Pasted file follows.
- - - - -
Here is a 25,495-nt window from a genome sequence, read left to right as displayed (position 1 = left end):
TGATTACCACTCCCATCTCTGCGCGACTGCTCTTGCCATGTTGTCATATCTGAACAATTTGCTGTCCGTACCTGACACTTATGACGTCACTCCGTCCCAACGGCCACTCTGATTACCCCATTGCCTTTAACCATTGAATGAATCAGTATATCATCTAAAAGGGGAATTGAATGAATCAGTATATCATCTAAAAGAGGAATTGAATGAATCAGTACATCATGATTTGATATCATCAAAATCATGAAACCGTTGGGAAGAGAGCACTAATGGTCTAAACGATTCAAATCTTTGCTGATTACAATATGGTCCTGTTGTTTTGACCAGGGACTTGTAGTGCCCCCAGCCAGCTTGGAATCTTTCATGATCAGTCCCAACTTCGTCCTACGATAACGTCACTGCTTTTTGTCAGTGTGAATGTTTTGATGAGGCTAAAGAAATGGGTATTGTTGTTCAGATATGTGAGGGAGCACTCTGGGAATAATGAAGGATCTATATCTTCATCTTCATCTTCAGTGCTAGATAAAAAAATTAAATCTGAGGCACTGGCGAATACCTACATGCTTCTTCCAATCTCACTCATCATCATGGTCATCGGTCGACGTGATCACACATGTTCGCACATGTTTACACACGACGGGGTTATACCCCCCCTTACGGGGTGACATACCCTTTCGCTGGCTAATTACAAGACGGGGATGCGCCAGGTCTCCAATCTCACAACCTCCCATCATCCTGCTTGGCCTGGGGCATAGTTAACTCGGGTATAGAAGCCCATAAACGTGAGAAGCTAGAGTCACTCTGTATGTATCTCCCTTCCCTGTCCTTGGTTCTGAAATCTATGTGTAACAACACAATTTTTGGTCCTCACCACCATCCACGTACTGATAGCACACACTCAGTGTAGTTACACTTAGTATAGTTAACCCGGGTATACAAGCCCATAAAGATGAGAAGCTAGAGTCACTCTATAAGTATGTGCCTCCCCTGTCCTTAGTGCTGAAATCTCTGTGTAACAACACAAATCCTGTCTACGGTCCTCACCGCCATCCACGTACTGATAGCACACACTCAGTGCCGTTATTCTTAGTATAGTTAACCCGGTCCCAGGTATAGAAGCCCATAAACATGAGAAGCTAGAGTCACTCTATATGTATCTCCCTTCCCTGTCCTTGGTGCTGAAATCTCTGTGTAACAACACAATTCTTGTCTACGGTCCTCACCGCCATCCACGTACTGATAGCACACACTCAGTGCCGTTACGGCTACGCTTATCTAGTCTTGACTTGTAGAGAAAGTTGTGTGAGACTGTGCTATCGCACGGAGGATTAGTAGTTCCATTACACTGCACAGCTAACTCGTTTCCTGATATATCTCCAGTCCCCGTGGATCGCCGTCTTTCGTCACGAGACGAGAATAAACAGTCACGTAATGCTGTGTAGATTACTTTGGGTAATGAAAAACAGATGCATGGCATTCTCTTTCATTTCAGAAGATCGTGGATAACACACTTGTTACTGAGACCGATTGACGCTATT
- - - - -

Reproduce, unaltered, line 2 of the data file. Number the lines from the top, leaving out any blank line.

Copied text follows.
TGATTACCACTCCCATCTCTGCGCGACTGCTCTTGCCATGTTGTCATATCTGAACAATTTGCTGTCCGTACCTGACACTTATGACGTCACTCCGTCCCAACGGCCACTCTGATTACCCCATTGCCTTTAACCATTGAATGAATCAGTATATCATCTAAAAGGGGAATTGAATGAATCAGTATATCATCTAAAAGAGGAATTGAATGAATCAGTACATCATGATTTGATATCATCAAAATCATGAAACCGTTGGGAAGAGAGCACTAATGGTCTAAACGATTCAAATCTTTGCTGATTACAATATGGTCCTGTTGTTTTGACCAGGGACTTGTAGTGCCCCCAGCCAGCTTGGAATCTTTCATGATCAGTCCCAACTTCGTCCTACGATAACGTCACTGCTTTTTGTCAGTGTGAATGTTTTGATGAGGCTAAAGAAATGGGTATTGTTGTTCAGATATGTGAGGGAGCACTCTGGGAATAATGAAGGATCTATATCTTCATCTTCATCTTCAGTGCTAGATAAAAAAATTAAATCTGAGGCACTGGCGAATACCTACATGCTTCTTCCAATCTCACTCATCATCATGGTCATCGGTCGACGTGATCACACATGTTCGCACATGTTTACACACGACGGGGTTATACCCCCCCTTACGGGGTGACATACCCTTTCGCTGGCTAATTACAAGACGGGGATGCGCCAGGTCTCCAATCTCACAACCTCCCATCATCCTGCTTGGCCTGGGGCATAGTTAACTCGGGTATAGAAGCCCATAAACGTGAGAAGCTAGAGTCACTCTGTATGTATCTCCCTTCCCTGTCCTTGGTTCTGAAATCTATGTGTAACAACACAATTTTTGGTCCTCACCACCATCCACGTACTGATAGCACACACTCAGTGTAGTTACACTTAGTATAGTTAACCCGGGTATACAAGCCCATAAAGATGAGAAGCTAGAGTCACTCTATAAGTATGTGCCTCCCCTGTCCTTAGTGCTGAAATCTCTGTGTAACAACACAAATCCTGTCTACGGTCCTCACCGCCATCCACGTACTGATAGCACACACTCAGTGCCGTTATTCTTAGTATAGTTAACCCGGTCCCAGGTATAGAAGCCCATAAACATGAGAAGCTAGAGTCACTCTATATGTATCTCCCTTCCCTGTCCTTGGTGCTGAAATCTCTGTGTAACAACACAATTCTTGTCTACGGTCCTCACCGCCATCCACGTACTGATAGCACACACTCAGTGCCGTTACGGCTACGCTTATCTAGTCTTGACTTGTAGAGAAAGTTGTGTGAGACTGTGCTATCGCACGGAGGATTAGTAGTTCCATTACACTGCACAGCTAACTCGTTTCCTGATATATCTCCAGTCCCCGTGGATCGCCGTCTTTCGTCACGAGACGAGAATAAACAGTCACGTAATGCTGTGTAGATTACTTTGGGTAATGAAAAACAGATGCATGGCATTCTCTTTCATTTCAGAAGATCGTGGATAACACACTTGTTACTGAGACCGATTGACGCTATT